We have to be able to sit around the table and iron out our differences, and where we are unable to reach amicable solutions or agreements, part ways in peace, instead of calling press conferences and decrying what has befallen us, and blaming others for the wrong decisions we took.
What happened to the days when, even if people differed, dignity and the decorum of respectability reigned?
What happened to the days when we were transparent with each other and accountable at all times? What happened?
I think I might know the answer to the questions I have put above: Money happened, materialism happened and positions happened. It has all happened at the expense of giving up the way we used to treat each other, and the way we did things respectfully.
Were we really supposed to reach a stage where we indulge in the most demeaning strife and conflict, at times as though we lack political and even intellectual depth?
Has one’s ability to buy loyalty, friendship and votes become greater than the ability to love, respect and celebrate each other?
Has the war for positions become more important than improving one’s ability to perform in that position? Are we really supposed to accept what seem to be systemic corrupt practices, in both the public and private sectors, as the norm for our country? Are we supposed to allow connected people to close the rest of us out of transacting business in this country, because we refuse to ‘okay the game’?
The escalating aggression and conflict between us for political and high public office in our society is directly linked to business transactions and the good life. It has absolutely nothing to do with the advancement and betterment of the lives of the poor, voiceless masses of Namibia. It all has to do with unpatriotic, selfish greed. This is definitely, I believe, not what this was and it is supposed to be about. Most definitely not!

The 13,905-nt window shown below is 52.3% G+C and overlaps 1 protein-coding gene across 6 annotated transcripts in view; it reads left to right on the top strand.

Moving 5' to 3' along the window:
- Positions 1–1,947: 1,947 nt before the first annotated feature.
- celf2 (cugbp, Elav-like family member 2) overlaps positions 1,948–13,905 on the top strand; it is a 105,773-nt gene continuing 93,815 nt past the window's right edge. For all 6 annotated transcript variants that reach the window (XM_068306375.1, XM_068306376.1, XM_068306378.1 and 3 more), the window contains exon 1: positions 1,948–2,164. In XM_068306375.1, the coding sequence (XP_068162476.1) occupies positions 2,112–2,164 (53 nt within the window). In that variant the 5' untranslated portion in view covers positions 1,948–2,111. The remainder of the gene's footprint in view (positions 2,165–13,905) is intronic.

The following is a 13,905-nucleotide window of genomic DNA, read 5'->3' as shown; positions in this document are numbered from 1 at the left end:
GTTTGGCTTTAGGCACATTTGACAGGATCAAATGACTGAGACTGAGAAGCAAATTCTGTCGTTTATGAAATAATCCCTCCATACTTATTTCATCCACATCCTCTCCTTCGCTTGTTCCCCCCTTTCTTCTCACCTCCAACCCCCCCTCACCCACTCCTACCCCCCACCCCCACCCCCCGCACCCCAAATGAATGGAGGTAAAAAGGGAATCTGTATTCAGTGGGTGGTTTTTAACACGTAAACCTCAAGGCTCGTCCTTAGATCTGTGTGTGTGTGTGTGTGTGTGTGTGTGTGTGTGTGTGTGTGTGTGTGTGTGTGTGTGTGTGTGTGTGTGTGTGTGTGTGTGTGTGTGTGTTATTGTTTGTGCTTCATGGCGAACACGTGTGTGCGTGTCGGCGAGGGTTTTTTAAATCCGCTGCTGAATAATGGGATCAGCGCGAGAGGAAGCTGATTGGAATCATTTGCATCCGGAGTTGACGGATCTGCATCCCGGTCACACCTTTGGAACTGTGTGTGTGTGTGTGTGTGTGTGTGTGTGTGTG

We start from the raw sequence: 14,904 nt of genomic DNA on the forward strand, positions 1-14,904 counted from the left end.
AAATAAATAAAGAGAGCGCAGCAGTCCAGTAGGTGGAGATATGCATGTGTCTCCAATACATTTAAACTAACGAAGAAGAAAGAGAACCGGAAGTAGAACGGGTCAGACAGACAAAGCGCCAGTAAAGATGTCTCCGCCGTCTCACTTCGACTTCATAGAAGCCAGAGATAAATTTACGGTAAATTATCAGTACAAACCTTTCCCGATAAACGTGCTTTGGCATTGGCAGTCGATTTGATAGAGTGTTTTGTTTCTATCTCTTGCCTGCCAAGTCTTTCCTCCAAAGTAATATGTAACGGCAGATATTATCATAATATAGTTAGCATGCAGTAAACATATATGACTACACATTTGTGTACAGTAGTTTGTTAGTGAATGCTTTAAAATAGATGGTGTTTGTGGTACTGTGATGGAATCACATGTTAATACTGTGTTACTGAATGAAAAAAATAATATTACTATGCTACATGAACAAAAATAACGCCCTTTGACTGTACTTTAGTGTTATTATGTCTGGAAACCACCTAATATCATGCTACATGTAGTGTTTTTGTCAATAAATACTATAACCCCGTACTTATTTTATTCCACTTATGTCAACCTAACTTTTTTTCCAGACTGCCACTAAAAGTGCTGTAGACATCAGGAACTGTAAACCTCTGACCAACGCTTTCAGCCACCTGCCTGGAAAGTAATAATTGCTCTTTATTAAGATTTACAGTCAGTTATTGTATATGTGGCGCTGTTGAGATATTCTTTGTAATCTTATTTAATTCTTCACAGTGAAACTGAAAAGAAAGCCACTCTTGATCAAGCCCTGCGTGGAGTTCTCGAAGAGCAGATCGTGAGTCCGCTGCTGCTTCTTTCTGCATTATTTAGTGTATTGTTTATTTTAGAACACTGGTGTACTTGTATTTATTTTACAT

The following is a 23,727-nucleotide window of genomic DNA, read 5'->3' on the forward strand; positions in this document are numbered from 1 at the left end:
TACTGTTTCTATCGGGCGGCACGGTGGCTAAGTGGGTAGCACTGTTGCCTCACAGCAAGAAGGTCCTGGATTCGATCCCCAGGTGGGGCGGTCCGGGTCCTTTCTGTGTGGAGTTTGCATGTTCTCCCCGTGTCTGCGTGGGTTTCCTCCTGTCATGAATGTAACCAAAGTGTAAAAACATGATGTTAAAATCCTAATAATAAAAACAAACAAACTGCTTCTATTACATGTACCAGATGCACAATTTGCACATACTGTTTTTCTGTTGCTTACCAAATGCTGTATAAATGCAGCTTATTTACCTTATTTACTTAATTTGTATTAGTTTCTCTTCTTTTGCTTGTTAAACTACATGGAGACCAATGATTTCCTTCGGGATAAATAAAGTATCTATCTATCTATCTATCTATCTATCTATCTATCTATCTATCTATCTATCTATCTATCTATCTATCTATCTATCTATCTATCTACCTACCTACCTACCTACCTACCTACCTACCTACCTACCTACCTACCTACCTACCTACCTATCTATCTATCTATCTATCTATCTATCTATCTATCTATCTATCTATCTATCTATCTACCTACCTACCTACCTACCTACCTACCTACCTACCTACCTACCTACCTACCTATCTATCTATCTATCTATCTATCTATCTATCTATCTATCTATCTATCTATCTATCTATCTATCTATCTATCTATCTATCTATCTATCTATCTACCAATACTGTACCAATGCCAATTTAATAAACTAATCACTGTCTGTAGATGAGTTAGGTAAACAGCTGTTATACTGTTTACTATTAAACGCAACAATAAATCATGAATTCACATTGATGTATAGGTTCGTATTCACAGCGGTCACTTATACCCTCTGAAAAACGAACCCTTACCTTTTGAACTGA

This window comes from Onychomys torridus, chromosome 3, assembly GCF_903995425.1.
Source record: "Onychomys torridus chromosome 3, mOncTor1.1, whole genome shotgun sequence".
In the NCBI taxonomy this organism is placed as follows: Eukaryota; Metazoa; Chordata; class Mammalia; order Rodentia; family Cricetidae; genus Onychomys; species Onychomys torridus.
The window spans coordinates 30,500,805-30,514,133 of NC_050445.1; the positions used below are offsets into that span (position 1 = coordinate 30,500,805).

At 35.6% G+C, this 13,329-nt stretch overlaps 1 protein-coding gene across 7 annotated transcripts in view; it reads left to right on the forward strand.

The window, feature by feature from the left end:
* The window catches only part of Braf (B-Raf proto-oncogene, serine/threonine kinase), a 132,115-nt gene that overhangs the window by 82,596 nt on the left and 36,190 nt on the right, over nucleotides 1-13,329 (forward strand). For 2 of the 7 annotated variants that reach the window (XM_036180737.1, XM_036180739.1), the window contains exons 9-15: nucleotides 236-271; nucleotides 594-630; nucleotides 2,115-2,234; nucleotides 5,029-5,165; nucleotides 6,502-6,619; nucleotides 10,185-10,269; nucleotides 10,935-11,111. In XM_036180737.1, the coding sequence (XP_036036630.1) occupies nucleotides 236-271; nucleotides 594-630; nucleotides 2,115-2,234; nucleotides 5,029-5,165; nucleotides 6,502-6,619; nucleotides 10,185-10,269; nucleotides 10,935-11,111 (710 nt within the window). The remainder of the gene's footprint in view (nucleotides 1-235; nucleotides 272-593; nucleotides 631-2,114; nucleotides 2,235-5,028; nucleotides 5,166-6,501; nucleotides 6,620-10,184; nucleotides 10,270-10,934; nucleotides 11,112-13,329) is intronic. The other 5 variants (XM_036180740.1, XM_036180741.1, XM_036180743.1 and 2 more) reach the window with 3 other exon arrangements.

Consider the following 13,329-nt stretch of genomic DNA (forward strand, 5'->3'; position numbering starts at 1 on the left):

The question is: Who is supposed to remind us and educate us to be more humanitarian? Who is supposed to have a heart, even in business dealings or competing for positions, if not ourselves?
I witness people who have little or no political understanding or experience wanting to hold serious political and even diplomatic positions. Have our standards dropped or are we dealing with some delusional characters, or is it as a result of them being aware of others, who do not have the capacity, sitting in positions they do not deserve? What is it?
Are we living the life of a society described by George Orwell in his book Animal Farm, where through entitlement, others see themselves more equal than others? When you look at the boards of directors of SOEs, the awarding of lucrative tenders, the signing of deals with SOEs, it’s the same people over and over again. When do other deserving and capable nationals get a chance to also transact business in the Namibian House?
It is this entitlement that is one of the issues fuelling conflict in the country, because it now spills over into these same people feeling that they are entitled to hold high political office, at the expense of cadres who have solid political track records. And this is one of the main reasons that there is an increase in conflict between people, who should instead be united.